Quakes shake Revs, 2-1

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Quakes shake Revs, 2-1

By Danny Picard
CSNNE.com Staff Reporter Follow @dannypicard

The New England Revolution said this one was all about pride. But the result was awfully similar to what the Revs have seen throughout most of the season.

A pair of goals from San Joses Chris Wondolowski handed the Revolution their fourth
straight loss on Saturday night at Gillette Stadium.

The defeat didnt mean much to the Revs in the standings. They were already eliminated from playoff contention.

But after tying the game at 1-1 in the opening minutes of the second half on a Benny
Feilhaber goal, it looked as if that pride was going to carry New England to at least one point on Saturday night.

But in the 82nd minute, Wondolowski added his second of the game, and it was the same old, same old at Gillette.

Dj vu, said Revolution coach Steve Nicol after Saturday nights loss. We make
chances, dont take them, and we give up bad goals. Seen it too many times before.

The Revs have two more games this season, but it sounds as if Nicol has seen enough
losses because of late-game mistakes on the back end.

To be honest, the guys that have played in the back have a lot of games behind
them, said Nicol. Cant disguise the fact weve made too many mistakes too often,
defensively, and it costs us games.

And again tonight, weve made chances. Ok, we havent taken them, but weve made a few chances. How we dont score at the end, as well, just kind of sums it up. But we give them, I dont know, three chances and they put two in the net. We keep doing that and youre going to lose games.

Nicol doesnt believe his team needs anything more to be motivated about. Its simply
about execution.

Its not a case of motivation, to be honest, said Nicol. Its people making mistakes. I dont think its a matter of motivation. We went forward for most of the evening. We just havent been able to deal with counter attacks or simple long balls from the goalkeepers hand.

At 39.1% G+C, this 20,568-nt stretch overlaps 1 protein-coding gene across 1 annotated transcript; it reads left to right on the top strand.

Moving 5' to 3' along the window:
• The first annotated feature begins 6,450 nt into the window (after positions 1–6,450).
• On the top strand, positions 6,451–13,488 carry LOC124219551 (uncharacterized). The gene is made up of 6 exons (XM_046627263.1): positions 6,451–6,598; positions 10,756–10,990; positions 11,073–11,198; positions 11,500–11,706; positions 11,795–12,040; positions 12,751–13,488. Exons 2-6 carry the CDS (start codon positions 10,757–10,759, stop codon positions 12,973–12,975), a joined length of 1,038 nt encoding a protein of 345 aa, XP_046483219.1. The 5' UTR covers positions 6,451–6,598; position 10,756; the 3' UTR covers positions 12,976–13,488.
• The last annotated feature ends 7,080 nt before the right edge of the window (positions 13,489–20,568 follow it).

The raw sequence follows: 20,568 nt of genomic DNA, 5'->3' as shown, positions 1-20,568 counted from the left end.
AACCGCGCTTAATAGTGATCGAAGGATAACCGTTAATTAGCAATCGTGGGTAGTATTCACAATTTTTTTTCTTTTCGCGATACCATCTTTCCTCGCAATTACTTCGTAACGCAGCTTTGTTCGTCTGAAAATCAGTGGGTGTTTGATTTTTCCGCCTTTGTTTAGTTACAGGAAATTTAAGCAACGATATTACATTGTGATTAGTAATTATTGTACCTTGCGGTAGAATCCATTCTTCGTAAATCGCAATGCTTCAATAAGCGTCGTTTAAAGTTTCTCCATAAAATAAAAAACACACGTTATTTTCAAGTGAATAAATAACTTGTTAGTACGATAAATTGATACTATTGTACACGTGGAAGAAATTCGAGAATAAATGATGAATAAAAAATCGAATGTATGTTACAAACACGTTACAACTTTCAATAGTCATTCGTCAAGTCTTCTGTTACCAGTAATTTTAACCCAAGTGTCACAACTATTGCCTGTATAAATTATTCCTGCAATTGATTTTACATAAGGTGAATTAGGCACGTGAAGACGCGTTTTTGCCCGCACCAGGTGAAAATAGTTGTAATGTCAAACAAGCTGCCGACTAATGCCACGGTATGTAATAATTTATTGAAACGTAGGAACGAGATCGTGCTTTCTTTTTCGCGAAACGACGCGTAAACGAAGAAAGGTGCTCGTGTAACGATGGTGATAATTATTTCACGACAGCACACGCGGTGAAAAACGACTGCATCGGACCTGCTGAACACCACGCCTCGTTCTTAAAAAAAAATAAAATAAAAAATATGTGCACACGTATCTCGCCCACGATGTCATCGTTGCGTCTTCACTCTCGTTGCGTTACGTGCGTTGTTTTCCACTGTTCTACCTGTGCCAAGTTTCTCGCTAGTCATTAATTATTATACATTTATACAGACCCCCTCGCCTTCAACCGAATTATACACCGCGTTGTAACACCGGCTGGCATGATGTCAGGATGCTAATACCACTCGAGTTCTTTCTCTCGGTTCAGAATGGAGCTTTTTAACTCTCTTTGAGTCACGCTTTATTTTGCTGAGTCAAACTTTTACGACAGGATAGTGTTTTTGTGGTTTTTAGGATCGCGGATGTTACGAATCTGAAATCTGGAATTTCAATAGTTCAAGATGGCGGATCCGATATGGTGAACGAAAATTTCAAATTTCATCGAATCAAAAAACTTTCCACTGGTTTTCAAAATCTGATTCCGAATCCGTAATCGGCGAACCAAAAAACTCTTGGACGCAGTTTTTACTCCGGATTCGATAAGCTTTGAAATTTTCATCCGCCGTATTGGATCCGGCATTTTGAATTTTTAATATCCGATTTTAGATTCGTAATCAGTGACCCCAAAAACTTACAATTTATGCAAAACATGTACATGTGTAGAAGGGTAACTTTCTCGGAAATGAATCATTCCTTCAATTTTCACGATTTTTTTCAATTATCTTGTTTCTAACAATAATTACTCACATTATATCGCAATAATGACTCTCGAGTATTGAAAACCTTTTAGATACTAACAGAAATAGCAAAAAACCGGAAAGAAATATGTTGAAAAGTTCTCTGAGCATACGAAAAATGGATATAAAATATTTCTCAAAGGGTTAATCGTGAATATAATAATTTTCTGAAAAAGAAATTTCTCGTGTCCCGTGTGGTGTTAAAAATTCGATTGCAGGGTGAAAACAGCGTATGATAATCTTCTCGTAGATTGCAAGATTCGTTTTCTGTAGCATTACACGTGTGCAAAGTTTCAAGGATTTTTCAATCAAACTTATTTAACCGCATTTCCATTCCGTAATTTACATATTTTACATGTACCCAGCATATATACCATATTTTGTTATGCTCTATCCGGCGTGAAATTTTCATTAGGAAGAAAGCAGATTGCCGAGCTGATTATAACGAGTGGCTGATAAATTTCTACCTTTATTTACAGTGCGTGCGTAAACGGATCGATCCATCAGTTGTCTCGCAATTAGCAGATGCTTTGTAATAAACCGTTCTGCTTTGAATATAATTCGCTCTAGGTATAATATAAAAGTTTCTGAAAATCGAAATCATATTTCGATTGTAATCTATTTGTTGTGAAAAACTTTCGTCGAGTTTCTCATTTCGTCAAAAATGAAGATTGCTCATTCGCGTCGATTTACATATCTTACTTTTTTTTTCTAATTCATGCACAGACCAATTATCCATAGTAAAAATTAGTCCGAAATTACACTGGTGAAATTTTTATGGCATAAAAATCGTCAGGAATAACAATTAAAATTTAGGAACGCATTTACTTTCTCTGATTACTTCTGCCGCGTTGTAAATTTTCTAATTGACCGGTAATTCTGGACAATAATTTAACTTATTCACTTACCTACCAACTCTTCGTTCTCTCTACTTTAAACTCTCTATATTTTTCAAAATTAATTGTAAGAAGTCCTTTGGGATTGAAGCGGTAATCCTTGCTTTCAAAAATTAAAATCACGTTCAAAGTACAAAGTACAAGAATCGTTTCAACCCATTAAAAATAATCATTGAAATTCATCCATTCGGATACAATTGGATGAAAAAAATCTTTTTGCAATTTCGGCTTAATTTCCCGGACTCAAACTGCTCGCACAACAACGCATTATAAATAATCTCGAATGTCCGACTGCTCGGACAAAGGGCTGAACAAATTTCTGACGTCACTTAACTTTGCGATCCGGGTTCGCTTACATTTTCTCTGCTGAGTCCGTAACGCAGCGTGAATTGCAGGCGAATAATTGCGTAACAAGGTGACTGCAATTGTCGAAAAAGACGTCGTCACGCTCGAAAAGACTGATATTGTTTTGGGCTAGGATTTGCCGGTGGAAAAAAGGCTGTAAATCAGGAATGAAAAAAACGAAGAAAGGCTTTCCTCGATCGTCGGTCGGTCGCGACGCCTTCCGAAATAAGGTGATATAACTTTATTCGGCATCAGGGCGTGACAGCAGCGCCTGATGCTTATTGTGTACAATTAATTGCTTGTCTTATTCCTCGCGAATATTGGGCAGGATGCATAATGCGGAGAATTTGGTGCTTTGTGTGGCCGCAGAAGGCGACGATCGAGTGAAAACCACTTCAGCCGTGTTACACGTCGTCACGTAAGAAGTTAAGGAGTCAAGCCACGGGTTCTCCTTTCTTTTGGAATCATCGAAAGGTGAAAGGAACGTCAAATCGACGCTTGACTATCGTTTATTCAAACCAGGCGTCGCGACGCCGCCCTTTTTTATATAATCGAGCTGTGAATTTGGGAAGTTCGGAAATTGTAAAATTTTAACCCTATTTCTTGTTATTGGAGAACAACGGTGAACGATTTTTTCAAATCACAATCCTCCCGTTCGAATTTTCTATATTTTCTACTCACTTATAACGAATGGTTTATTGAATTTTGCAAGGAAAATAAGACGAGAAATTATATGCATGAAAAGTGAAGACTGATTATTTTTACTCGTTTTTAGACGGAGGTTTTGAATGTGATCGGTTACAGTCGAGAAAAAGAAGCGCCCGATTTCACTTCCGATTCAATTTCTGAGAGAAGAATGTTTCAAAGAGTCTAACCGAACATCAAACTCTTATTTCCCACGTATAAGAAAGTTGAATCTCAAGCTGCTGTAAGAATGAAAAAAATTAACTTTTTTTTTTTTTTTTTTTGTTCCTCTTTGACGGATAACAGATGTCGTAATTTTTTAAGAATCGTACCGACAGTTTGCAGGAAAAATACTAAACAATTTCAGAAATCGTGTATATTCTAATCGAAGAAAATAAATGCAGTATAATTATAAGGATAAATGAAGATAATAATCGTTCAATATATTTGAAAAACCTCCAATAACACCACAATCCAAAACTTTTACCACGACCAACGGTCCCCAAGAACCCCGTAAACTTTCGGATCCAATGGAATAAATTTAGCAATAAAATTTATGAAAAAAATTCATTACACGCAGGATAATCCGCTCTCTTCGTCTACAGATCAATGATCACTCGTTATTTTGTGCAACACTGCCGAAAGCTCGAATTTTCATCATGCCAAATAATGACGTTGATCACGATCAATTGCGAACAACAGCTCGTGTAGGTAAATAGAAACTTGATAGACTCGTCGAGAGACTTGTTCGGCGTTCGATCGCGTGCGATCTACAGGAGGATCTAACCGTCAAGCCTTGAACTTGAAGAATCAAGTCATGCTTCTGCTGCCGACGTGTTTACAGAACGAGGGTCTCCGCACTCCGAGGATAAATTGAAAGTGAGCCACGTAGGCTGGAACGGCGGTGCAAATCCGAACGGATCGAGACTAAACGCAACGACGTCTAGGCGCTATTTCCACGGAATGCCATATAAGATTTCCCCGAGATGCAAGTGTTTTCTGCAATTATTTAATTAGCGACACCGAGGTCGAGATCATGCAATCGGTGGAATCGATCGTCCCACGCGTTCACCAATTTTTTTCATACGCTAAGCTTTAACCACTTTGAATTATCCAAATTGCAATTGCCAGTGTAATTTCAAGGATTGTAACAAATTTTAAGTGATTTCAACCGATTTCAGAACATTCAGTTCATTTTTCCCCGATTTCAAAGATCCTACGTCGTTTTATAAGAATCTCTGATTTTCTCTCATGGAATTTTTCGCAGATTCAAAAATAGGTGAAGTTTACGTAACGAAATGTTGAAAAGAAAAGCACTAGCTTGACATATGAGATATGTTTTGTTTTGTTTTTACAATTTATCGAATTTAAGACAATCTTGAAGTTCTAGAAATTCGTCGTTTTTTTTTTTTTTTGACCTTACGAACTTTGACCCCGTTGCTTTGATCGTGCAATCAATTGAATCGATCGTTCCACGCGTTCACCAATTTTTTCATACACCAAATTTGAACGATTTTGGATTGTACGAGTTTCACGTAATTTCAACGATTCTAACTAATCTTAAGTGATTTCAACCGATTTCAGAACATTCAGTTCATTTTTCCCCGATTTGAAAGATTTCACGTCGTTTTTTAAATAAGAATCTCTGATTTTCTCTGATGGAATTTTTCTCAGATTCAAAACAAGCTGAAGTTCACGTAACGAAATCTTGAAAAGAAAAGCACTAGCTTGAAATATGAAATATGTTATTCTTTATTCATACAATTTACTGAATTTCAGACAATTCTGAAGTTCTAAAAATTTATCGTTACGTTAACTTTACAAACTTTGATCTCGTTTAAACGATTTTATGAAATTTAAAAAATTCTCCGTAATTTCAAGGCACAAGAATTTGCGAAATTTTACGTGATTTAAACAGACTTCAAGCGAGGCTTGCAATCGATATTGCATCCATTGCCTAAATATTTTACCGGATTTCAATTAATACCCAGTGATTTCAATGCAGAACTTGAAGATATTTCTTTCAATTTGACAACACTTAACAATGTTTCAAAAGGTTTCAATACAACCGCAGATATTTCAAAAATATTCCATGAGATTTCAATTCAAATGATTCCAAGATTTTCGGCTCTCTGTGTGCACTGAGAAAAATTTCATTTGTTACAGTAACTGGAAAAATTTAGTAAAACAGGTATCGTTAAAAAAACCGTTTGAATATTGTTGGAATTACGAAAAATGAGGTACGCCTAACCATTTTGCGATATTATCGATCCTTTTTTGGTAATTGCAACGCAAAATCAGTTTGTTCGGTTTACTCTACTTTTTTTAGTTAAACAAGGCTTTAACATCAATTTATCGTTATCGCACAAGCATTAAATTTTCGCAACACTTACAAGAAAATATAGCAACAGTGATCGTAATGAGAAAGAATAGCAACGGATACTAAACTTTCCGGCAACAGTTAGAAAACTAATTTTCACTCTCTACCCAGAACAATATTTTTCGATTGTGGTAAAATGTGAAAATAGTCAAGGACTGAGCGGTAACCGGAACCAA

You spend the night going forward and try to push them. We didnt miss any open
goals. We certainly had four of five occasions in which we might have scored, and we
could be sitting here with four or five goals behind us, but we havent. And weve lost the game because we make basic errors defensively.

What else so you say? Its kind of been the same story for most of the season, added Nicol. Weve done the same things. Weve made chances and not taken them and then given up bad goals and we end up losing games.

Danny Picard is on twitter at http:twitter.comDannyPicard.

Jurgen Klinsmann fired as coach of United States soccer team

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Jurgen Klinsmann fired as coach of United States soccer team

NEW YORK - Jurgen Klinsmann was fired as coach of the U.S. soccer team Monday, six days after a 4-0 loss at Costa Rica dropped the Americans to 0-2 in the final round of World Cup qualifying.

Los Angeles Galaxy coach Bruce Arena is the favorite to succeed Klinsmann, and his hiring could be announced as early as Tuesday. Arena coached the national team from 1998 to 2006.

Qualifying resumes when the U.S. hosts Honduras on March 24 and plays four days later at Panama.

"While we remain confident that we have quality players to help us advance to Russia 2018, the form and growth of the team up to this point left us convinced that we need to go in a different direction," U.S. Soccer Federation President Sunil Gulati said in a statement. "With the next qualifying match in late March, we have several months to refocus the group and determine the best way forward to ensure a successful journey to qualify for our eighth consecutive World Cup."